The Class of 2026 gathers for its First-Year Step Sing in 2022.
Tori Repp/Fotobuddy, Office of Communications
More than a week of activities aim to help new students learn ‘what it means to be a part of this community’

In 1938, a group of undergraduate student leaders formed Princeton’s first orientation committee, 60 returning students charged with helping the incoming Class of 1942 adapt to “the manifold aspects of college life,” from learning the layout of the campus to exploring extracurricular activities.

“Scores of freshmen arrive here each year without ever having seen Princeton before,” the Princeton Herald reported at the time. “Many of them come without knowing a single fellow undergraduate or member of the faculty.”

Orientation leaders provided services that seemed long overdue and became a point of pride for the Class of 1939, which included the abbreviation PFOC (Princeton Freshman Orientation Committee) in its beer jacket design.

Eighty-five years later, students continue to welcome Princeton’s freshmen and transfers in the broad programming that now spans 10 days before the start of classes and continues throughout the academic year.

“There are a variety of ways that students are involved in the transition and orientation,” said Amanda Zeltner, the senior associate dean of undergraduate students, who listed a few of the primary groups: residential college advisers (RCAs), peer academic advisers, SHARE (Sexual Harassment/Assault Advising, Resources and Education) peers, and small-group experience leaders. “Anytime we talk to these leaders and [ask for] a reason why you did this, it’s, ‘Well, I had such a good experience and I really want to give that to the next person.’”

Archival photo of Princeton freshmen and orientation guides in 1938
Orientation leaders Allen Whipple Jr. ’39, center, and Bud Redpath ’39, far right, guide freshmen in the fall of 1938.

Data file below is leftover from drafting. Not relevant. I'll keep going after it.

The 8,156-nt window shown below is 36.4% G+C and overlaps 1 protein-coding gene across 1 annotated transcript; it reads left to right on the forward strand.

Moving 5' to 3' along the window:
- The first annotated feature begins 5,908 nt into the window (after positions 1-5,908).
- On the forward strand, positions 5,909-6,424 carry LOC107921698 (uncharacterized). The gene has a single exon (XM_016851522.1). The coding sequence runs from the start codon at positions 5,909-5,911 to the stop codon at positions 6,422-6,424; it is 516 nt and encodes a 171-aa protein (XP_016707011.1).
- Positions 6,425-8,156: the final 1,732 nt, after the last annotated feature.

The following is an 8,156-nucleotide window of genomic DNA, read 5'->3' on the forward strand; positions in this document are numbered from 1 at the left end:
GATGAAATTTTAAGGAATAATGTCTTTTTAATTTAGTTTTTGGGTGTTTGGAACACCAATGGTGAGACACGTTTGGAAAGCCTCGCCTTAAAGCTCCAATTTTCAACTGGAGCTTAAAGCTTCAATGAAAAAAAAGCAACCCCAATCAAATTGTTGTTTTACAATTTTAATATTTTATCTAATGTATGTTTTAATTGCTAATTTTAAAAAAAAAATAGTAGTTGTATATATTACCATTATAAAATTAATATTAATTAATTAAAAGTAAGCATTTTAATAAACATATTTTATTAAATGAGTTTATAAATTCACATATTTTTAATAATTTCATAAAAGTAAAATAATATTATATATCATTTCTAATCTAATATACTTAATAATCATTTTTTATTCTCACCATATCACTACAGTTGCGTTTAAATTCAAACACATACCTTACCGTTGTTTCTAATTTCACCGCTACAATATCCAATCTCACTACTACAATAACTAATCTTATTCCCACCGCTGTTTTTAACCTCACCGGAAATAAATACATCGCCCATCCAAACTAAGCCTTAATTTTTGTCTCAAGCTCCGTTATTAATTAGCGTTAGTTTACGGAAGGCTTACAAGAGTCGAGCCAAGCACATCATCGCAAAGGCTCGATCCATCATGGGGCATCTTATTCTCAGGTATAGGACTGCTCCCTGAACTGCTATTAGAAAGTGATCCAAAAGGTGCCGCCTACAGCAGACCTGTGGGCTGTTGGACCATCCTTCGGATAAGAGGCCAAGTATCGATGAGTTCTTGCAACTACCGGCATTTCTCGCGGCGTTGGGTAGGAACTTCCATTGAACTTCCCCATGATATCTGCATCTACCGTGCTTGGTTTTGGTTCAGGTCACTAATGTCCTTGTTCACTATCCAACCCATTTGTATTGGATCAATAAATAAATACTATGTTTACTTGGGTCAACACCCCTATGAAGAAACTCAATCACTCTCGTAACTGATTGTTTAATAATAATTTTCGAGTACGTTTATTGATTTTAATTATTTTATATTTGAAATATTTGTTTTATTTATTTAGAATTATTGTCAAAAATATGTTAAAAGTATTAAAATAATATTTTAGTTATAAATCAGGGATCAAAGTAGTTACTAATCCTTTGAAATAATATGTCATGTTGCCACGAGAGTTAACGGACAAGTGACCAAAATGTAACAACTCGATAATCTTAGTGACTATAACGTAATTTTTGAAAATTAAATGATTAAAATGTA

Zeltner said that orientation for new students aims to “make sure that they understand what we value, what it means to be a part of this community, how they can get support, and how to be successful through their time here.”

Each year is different, with schedules and programs adapting to students’ needs and University goals. Long-running pre-orientation programs like Outdoor Action (OA) and Community Action (CA), for example, have moved into the regular span of orientation programming. Two additional small-group experiences, Dialogue and Difference in Action (DDA) and a program for fall sport athletes led by peers from winter and spring sport teams, joined OA and CA. All new students participate in one of the small-group programs.

President Christopher Eisgruber ’83 added the Pre-read in 2013, his first year in office, hearkening back to earlier summer reading for the incoming class. (President Robert Goheen ’40 *48 led a similar book discussion during freshman week in the 1960s.) Now in its 11th year, Eisgruber’s program distributes free copies of a selected book to new students and the broader campus community, and the students discuss their summer reading in the days before classes begin. This year’s Pre-read is How to Stand Up to a Dictator by journalist and Nobel Peace Prize winner Maria Ressa ’86.

Orientation also includes a session devoted to academic freedom and free expression, which was new on the schedule last year. This time, the event featured Eisgruber in conversation with Anthony Romero ’87, executive director of the American Civil Liberties Union.

Each event in the current orientation program, Zeltner said, fits into at least one of six areas: intellectual engagement and scholarly inquiry; community values, expectations, and standards; inclusion and belonging; service and leadership; health and wellbeing; and affiliations and traditions.

Students walking in the Pre-rade in on the front campus with band members alongside the path
The Princeton Band plays for the Class of 2020’s Pre-rade procession in September 2016.
Denise Applewhite, Office of Communications

Some orientation staples have evolved from previous campus traditions. The Clash of the Colleges, featuring games and contests for the seven residential colleges, evokes the spirit of Cane Spree, where freshmen and sophomores would compete against one another. In the 1960s, the frosh week calendar included screenings of the documentary Princeton and football highlight films in Alexander Hall; today’s students watch Pixar movies in McCosh Courtyard.

Other welcome events act as bookends with corresponding traditions at the end of senior year — the Pre-rade and P-rade, or the First-Year and Senior Step Sings.

The Pre-rade, which started in 2004, has become a particularly poignant event, drawing a rousing group of alumni, staff, and fellow undergrads to the pathway inside FitzRandolph Gate.

“I’ve been at the space where they’re walking through, and it’s probably overwhelming if you’re a new student walking through and everyone is cheering,” Zeltner said. “I think it shows a lot of, ‘Wow, this is where I belong, this is where I can feel a member of the community.’”